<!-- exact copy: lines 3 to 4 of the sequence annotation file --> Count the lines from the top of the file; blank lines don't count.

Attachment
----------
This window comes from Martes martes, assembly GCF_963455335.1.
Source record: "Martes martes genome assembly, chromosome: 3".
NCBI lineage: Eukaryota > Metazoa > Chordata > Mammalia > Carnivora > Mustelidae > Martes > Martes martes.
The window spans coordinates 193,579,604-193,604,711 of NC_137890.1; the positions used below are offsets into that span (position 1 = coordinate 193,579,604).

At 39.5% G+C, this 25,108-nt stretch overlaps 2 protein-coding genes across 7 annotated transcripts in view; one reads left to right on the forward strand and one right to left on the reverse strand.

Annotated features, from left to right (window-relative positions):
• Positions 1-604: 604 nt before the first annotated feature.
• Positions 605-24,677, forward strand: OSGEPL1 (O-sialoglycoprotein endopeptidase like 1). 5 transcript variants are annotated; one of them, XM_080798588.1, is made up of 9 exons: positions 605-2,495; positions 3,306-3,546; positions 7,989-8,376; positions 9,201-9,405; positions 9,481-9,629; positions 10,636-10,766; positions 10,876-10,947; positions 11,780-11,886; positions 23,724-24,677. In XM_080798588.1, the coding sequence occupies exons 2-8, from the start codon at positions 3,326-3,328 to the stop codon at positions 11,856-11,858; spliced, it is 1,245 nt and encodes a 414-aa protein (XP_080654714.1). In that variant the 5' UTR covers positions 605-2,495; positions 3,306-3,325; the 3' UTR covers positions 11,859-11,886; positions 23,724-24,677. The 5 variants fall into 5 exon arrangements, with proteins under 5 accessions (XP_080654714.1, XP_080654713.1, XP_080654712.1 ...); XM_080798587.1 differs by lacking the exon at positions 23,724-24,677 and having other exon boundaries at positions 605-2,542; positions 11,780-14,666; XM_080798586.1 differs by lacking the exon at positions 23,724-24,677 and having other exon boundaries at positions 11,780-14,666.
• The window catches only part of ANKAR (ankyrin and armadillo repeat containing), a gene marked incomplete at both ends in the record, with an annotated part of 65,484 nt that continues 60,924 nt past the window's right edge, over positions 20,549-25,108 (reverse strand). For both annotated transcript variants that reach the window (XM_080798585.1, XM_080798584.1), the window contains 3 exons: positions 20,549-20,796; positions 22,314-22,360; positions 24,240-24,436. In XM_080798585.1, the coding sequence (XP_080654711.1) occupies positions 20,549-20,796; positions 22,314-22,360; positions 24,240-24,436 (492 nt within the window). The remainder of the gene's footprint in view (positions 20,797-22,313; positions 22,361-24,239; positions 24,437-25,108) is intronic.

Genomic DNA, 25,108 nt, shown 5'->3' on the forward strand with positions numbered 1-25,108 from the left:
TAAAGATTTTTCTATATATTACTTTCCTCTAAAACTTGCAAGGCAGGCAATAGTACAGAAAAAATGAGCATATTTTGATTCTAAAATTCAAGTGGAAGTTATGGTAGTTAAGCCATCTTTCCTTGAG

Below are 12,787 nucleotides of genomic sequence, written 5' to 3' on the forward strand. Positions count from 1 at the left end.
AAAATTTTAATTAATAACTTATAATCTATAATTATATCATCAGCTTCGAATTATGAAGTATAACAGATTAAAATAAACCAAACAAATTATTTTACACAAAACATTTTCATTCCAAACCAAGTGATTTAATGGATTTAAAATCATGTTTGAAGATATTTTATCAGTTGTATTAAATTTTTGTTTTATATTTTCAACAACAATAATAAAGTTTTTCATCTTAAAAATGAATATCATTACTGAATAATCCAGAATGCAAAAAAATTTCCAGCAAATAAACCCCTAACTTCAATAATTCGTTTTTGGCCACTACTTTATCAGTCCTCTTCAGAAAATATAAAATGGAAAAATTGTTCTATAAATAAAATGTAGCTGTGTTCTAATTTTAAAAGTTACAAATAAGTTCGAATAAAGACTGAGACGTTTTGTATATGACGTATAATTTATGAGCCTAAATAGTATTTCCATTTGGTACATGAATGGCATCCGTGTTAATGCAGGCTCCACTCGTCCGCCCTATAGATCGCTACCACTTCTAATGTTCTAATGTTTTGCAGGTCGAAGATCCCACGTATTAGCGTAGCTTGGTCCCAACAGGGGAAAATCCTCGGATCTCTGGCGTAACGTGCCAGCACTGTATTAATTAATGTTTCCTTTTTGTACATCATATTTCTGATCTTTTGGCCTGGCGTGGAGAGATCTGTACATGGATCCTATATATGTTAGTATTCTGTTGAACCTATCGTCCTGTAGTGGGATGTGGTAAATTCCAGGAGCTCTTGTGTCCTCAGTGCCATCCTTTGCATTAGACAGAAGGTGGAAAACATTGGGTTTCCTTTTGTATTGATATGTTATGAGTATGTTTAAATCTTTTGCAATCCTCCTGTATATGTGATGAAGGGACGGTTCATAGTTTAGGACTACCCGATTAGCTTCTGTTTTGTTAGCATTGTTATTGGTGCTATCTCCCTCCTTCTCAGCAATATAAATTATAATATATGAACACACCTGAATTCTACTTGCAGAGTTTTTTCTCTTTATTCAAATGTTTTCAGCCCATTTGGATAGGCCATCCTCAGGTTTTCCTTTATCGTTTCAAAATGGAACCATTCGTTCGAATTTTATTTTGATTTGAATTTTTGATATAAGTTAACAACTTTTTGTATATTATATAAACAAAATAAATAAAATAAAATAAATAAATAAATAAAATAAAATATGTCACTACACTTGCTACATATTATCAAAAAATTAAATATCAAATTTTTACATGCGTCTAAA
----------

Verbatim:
NCBI lineage: Eukaryota > Metazoa > Chordata > Mammalia > Carnivora > Mustelidae > Martes > Martes martes.
The window spans coordinates 193,579,604-193,604,711 of NC_137890.1; the positions used below are offsets into that span (position 1 = coordinate 193,579,604).